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# Seven Elementary Functions and Their Graphs - Concept

###### Norm Prokup

###### Norm Prokup

**Cornell University**

PhD. in Mathematics

Norm was 4th at the 2004 USA Weightlifting Nationals! He still trains and competes occasionally, despite his busy schedule.

In math we often encounter certain elementary functions. These **elementary functions** include rational functions, exponential functions, basic polynomials, absolute values and the square root function. It is important to recognize the graphs of elementary functions, and to be able to graph them ourselves. This will be especially useful when doing transformations.

I want to talk about seven really important functions that I call the parent functions. I've got them graphed here. The first one f of x equals x. This is the identity function. This is sort of the parent of all linear functions. And second, the absolute value function f of x equals absolute value x.

The third, f of x equals x squared, the squaring function, its graph is a parabola and this is the parent of all the quadratic functions. f of x equals x cubed, the cubing function.

Number five, the square root function. f of x equals square root x. A typical exponential function, f of x equals 2 to the x. Notice the difference between 2 to the x and x squared, very different shapes, different classes of function and f of x equals 1 over x the reciprocal function. These are the parent functions, and as we learn how to graph functions in their transformation, we'll use these as our as our sort of chief Guinea pigs. We'll be transforming these and creating new functions out of them and that's why we call them the parent functions. But it's important for you to know these functions. You've probably learned about most of them already if not all of them and just to remember their graphs and know them on sight and also to know key points that the graphs have that that key points that are in the graph the function.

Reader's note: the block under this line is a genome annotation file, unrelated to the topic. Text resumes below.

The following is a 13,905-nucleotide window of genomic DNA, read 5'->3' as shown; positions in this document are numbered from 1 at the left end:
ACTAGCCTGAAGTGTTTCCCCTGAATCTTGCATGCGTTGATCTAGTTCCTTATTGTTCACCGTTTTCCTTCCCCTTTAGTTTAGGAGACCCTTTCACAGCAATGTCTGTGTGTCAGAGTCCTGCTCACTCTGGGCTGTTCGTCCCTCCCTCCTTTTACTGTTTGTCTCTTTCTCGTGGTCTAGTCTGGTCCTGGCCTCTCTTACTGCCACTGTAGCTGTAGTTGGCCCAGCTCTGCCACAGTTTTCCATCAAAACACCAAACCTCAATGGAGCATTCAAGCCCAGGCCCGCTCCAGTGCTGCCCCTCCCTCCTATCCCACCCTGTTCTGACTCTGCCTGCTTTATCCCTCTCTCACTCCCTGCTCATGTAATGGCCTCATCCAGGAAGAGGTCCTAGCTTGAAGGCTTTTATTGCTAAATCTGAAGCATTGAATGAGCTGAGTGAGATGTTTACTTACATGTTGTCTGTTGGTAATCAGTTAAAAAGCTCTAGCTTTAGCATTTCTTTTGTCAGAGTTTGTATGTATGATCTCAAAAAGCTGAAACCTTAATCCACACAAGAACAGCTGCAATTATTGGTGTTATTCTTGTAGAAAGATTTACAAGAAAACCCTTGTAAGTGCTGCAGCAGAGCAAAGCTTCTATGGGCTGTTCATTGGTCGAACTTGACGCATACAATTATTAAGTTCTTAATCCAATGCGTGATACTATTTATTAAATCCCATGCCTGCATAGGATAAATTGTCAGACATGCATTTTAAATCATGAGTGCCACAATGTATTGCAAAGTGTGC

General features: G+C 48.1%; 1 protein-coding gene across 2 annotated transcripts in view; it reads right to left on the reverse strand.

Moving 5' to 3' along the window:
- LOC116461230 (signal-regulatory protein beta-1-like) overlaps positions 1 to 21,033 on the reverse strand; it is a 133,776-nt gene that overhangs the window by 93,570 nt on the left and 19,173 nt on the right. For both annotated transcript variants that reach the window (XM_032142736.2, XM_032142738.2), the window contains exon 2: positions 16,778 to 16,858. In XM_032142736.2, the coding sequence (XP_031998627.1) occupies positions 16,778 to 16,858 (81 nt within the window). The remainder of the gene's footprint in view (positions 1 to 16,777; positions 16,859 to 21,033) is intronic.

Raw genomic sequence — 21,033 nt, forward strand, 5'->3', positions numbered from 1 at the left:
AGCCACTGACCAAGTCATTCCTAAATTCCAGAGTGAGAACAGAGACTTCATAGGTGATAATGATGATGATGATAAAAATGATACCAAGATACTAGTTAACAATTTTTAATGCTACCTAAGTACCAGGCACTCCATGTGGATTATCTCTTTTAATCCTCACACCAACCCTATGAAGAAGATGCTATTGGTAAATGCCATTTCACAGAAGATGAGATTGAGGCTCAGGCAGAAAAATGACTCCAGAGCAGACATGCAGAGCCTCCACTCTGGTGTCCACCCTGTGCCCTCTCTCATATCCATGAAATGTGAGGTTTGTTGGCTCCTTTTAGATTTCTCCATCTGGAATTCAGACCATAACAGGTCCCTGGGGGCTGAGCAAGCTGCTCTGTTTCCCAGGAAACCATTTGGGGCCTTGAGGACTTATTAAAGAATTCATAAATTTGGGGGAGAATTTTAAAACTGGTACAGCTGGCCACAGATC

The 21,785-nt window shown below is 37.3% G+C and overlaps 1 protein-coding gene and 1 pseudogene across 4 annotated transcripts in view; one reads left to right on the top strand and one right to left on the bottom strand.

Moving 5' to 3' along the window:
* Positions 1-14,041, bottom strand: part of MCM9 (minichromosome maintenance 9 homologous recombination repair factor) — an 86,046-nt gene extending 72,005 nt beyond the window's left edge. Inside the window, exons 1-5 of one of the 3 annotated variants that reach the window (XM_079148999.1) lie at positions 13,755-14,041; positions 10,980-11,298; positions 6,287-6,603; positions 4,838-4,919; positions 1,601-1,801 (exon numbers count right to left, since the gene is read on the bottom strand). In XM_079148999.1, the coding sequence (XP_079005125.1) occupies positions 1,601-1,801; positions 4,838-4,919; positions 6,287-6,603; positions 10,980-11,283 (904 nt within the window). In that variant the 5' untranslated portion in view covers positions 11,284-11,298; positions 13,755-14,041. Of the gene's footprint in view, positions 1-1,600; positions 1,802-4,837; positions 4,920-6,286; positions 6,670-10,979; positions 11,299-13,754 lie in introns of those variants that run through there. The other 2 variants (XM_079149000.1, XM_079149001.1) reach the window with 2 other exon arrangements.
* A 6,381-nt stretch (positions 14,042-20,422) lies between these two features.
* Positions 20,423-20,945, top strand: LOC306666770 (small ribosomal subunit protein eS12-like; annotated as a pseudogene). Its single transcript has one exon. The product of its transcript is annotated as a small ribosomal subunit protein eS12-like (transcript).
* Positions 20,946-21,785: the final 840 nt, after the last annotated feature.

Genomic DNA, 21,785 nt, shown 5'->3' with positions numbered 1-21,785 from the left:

That's it. Those are the seven functions. I will occasionally add to this list as the course goes on.

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###### Norm Prokup

PhD. in Mathematics, University of Rhode Island

B.S. in Mechanical Engineering, Cornell University

He uses really creative examples for explaining tough concepts and illustrates them perfectly on the whiteboard. It's impossible to get lost during his lessons.

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